Home' HR Monthly : February 2019 Contents 6
hile shareholders attending recent annual general meetings
of financial institutions had the opportunity to express their
concerns about the banking royal commission’s findings, they
may still wonder what caused these organisations to go so far astray.
Certainly one cause was bonus remuneration practices.
Fixed remuneration for senior executives needs to be determined
by reference to the responsibility and impact of those roles, and also
to the competition for top people in national and global markets.
The evidence is that renumeration in Australia has been creeping up
on relative benchmarks due to the bull run in financial markets from
2010 to the middle of 2018, and the desire to preempt an exodus of
top talent over that period. With recent statements from board chairs,
it’s expected that boards will now push back on these pay levels. One
practice (not generally followed) is to fine an executive a share of his
or her fixed remuneration for poor performance, or for tolerating a
cultural weak ness in his or her area of responsibility, notwithstanding
the achievement of selected key performance indicators over the same
period. The preference is to terminate employment with an additional
severance payment under contract. This is a major weakness in
Australian bank board performance on executive pay, and it has created
significant community anger and loss of trust.
There are four core principles that should be used for good bonus
determination. Most, if not all, of these principles seem to have broken
down in our major financial institutions in the last five years.
The first principle is that a bonus should only be payable for
outperformance targets. Bonuses should not be used to compensate an
executive for doing their job effectively, as this is the purpose of fixed
remuneration. Bank boards should also determine no-bonus outcomes
unless a minimum of at least 60-75 per cent of all KPIs are achieved, and
not allow an additive trickle to be paid come what may. Board overrides
of zero bonus should also apply, as they do in companies like Qantas.
Evidence from senior professional members at AHRI is that there are
instances where pay for core job objectives has been pushed into bonus
formulae with low-bar achievement objectives, as a response to keeping
fixed remuneration within market and community expectations.
The second principle is that individual bonus incentives should be
given primarily for the individual’s role in helping a team perform to
its best, and team objectives should be focused on helping the team’s
individuals achieve their maximum potential. This is, and always has
been, the hardest principle to get right. During a bull run in markets, and
for highly competitive occupations, these characteristics quickly break
down into performance objectives driven solely by personal quotas.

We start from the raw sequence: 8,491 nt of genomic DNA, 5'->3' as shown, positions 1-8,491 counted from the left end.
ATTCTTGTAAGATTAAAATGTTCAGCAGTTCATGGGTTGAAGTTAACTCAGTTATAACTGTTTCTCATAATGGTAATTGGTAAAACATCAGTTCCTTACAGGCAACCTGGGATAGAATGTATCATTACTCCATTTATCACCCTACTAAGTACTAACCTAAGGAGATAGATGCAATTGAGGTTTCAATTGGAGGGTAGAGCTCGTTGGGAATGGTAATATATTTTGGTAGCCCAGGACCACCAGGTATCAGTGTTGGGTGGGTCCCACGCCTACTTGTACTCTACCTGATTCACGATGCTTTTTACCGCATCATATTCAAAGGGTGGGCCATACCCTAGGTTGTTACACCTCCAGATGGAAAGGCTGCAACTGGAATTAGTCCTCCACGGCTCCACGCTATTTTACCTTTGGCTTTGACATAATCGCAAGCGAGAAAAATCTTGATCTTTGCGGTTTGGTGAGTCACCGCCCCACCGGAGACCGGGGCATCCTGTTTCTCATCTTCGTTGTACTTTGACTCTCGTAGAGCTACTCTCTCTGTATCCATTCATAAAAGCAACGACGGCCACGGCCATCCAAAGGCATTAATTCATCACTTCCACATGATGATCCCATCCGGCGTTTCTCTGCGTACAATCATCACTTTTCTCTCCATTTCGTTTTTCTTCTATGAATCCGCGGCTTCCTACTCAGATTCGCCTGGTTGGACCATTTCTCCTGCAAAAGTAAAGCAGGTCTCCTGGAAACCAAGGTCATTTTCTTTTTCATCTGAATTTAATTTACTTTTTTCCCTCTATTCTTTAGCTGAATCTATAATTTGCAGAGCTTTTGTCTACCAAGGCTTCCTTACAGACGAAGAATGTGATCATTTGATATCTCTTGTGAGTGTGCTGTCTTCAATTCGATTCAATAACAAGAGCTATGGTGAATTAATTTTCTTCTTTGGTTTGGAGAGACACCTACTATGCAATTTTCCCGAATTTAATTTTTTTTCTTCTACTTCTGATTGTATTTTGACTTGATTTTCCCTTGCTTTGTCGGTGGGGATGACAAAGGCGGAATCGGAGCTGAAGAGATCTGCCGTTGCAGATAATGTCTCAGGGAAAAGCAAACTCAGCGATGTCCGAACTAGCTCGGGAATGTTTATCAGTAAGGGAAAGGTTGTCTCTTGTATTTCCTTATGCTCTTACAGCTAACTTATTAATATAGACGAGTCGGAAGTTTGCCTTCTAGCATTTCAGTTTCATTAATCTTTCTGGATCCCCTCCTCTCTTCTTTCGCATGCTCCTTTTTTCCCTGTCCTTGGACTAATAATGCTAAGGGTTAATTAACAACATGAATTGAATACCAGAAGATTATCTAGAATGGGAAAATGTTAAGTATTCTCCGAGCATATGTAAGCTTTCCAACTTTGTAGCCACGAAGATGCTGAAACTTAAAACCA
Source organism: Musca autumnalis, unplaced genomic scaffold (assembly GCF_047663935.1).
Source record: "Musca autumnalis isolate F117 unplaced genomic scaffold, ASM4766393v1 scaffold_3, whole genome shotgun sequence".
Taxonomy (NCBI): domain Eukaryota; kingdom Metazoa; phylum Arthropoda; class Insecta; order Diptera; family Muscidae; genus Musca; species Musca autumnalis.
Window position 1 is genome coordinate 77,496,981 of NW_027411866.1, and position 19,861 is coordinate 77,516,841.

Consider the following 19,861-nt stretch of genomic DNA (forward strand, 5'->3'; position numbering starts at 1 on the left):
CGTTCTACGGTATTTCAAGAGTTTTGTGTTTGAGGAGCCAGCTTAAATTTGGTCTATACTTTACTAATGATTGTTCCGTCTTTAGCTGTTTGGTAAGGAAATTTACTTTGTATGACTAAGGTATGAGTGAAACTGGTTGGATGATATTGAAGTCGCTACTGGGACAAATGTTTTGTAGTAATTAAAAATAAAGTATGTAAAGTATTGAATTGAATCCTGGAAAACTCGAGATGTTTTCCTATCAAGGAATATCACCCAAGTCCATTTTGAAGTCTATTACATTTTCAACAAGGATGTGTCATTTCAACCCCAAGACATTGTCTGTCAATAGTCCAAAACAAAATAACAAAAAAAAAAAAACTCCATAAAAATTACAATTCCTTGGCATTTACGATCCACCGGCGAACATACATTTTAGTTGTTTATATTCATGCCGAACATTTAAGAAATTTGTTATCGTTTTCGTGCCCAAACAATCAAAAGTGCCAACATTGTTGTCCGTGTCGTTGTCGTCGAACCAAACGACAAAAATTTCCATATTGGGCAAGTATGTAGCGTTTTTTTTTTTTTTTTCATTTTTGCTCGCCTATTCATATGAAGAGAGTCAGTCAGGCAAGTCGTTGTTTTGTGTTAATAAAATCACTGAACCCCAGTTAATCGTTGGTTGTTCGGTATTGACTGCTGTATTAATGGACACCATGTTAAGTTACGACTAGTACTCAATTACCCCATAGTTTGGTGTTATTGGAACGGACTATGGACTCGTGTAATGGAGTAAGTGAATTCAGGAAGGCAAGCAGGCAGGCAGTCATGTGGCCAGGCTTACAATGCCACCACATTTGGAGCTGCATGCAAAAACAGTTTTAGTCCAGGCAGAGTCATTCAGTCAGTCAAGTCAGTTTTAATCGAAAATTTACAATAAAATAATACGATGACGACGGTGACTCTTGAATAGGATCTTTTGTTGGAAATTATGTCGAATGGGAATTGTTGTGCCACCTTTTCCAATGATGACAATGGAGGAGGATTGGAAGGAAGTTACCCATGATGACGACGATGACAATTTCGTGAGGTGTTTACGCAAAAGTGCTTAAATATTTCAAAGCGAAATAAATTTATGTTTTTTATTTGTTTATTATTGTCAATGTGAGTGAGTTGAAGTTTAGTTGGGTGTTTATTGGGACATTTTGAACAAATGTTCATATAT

The third principle is that in large and complex organisations, bonuses
should be structured across short, medium, and long-term incentives, but
with payment deferral and strong clawback provisions that are subject to
board discretion. Australian financial organisations are weak on deferral
and clawback provisions due to difficulties (perceived or imagined)
in retaining top staff. This can be compounded by the production of
top-level bonus forms and structures that then get pushed into general
staff roles during subsequent years. We might also blame the loss of the
KISS principle – Keep It Simple Stupid. Australian financial institutions
have a complex array of multiple incentive schemes, different vesting and
clawback provisions, and a succession of new-generation bonus schemes
that only superior data analytics systems could understand.
The fourth principle is that bonus schemes should be compatible for
efficient use across an organisation. If success in a role depends on high
personal sales performance and achieving specific quality or prudential
characteristics, individual incentives should form a high proportion
of potential bonus results. If a team is meant to focus on overall
organisational success, then group-based and not individual indicators
must prevail. Contamination and confusion of purpose and objective
occur when these characteristics get cross-pollinated, for so called equity
reasons, in organisations that have both types of roles. For example,
wealth management with mostly the former personal outcome-driven
roles, and retail and commercial banking services with the latter.
A major clean-up of remuneration structures needs to occur. The
extensive shareholder voting against remuneration reports is rational
and to be respected. Top financial boards now have a
year in which to change their systems materially. This
will be a tall order because of the many breaches of
sound remuneration principles that have occurred
over the past few years. Incoming AMP chairman
David Murray is absolutely correct to state that
bonus schemes should be subject to absolute board
discretion. But then, with the two-strikes principle,
directors who wish to continue their current board
service into 2020 have little choice.
Australian HR Institute chairman Peter
Wilson AM was formerly a group HR
executive at the ANZ Bank.
It’s timely to consider the four principles that can fix a broken bonus system.
BY PETER WILSON AM FCPHR AHRI CHAIRMAN
To read past Perspective columns by Peter
Wilson, visit hrmonline.com.au
24/1/19 3:20 pm
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